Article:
ANCHORAGE (KTUU) - Gov. Mike Dunleavy has vetoed roughly $261 million in state funds from the budget for the next fiscal year but he says federal funding will be used to cover many of those cuts.
During an availability with the media Tuesday afternoon, the governor announced that he had signed the budget on Monday. There are big cuts to major spending items, including:
- $100 million to pay for municipal school construction costs
- $30 million for schools that was funded above the funding formula
- $15.5 million from the Alaska Marine Highway System
- $2.7 cut from public radio and television
The governor said his administration would use part of the roughly $1.25 billion allocated to Alaska under the CARES Act to replace funding for some of those cuts.
“The majority of the larger items we will, we will replace with COVID money,” Dunleavy said before specifically mentioning compensating for cuts to school funding and school bond debt reimbursement. He then said that some of the smaller reductions would not be covered by federal coronavirus funding.
The governor did not detail which of his 108 vetoes would be left in place. According to budget documents, the cuts to public broadcasting and the ferries are expected to stand.
Dunleavy also announced that he had vetoed a roughly $1 billion transfer to the constitutionally protected part of the Permanent Fund. The idea, according to budget documents, is to keep more cash on hand during the COVID-19 pandemic.
Alaskans should not expect the $1.25 billion from the feds to be paid out in cash payments in the form of a second dividend. Instead, the governor said the Legislature should appropriate more funds for a larger divided after it approved a single $1,000 PFD to be paid in October.
Dunleavy was also asked how he could use federal funding to cover reduced state operating expenses. “Once again, that’s our interpretation when we look at the bill that has passed that we can do that,” he said.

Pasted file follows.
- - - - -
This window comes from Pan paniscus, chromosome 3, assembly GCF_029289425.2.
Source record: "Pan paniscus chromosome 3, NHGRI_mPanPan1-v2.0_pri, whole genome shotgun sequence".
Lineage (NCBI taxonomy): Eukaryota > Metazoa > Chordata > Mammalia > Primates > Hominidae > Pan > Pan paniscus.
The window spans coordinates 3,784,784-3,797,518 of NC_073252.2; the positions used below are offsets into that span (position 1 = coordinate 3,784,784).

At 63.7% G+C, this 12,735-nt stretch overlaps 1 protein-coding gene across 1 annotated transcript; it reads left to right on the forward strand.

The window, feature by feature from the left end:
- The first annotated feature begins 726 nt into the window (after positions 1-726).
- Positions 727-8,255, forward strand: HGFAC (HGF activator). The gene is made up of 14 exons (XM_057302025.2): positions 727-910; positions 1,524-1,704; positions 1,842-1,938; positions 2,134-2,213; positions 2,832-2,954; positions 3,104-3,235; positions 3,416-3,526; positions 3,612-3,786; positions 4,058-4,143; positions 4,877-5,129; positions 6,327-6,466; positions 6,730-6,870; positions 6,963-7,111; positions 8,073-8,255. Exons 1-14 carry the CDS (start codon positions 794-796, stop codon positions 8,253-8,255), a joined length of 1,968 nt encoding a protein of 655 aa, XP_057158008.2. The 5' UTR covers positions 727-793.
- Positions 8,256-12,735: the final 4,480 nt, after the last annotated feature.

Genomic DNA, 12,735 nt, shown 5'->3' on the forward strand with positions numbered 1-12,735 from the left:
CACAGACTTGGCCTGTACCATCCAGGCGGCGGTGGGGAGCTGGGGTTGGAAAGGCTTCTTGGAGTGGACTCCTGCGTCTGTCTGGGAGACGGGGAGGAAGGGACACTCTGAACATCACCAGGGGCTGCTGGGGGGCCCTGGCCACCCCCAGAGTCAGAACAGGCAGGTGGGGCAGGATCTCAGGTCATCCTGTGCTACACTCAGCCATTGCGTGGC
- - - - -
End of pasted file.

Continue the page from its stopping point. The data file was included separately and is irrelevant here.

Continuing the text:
Using the example of school bond debt reimbursement, the governor said that municipalities would likely see their tax bases shrink due to the economic impacts of COVID-19, allowing for that federal funding to be spent in that way.
Some in the Legislature did not agree with the governor’s interpretation of how the federal COVID-19 package can be spent.
“From our initial understanding, federal funds can only be used for expenditures incurred due to COVID-19, not expenditures unrelated to the COVID-19 response,” House Speaker Bryce Edgmon, I-Dillingham, said through a prepared statement. “The governor’s vetoes gamble with vital programs like Medicaid, community assistance, school bond debt reimbursement, K-12 education, homeless grants, the Alaska Marine Highway System, public broadcasting, the university, and more. There is no guarantee that the federal government will pick up the tab. This approach is incredibly troubling to me.”
Other lawmakers supported the governor's approach of using federal funds to fill state budget holes.
“I think that was an appropriate way to handle this, it still doesn’t fix the long-term challenges,” said House Minority Leader Lance Pruitt, R-Anchorage, explaining the governor’s decision allows for more revenue in hand to potentially help out Alaskans in the future.
For the long-term, the State of Alaska’s fiscal challenges are dire, largely due to oil prices tanking in the past month. The Department of Revenue projects that hundreds of millions of dollars will be wiped from the state’s balance sheet.
Sen. Natasha von Imhof, R-Anchorage, said lawmakers need to think of immediate needs facing Alaskans and also ensure people have a job to go back to once the economy fires up again. “It’s critical to stretch our dollars as long as possible because I do look at the medium and long term,” she said.
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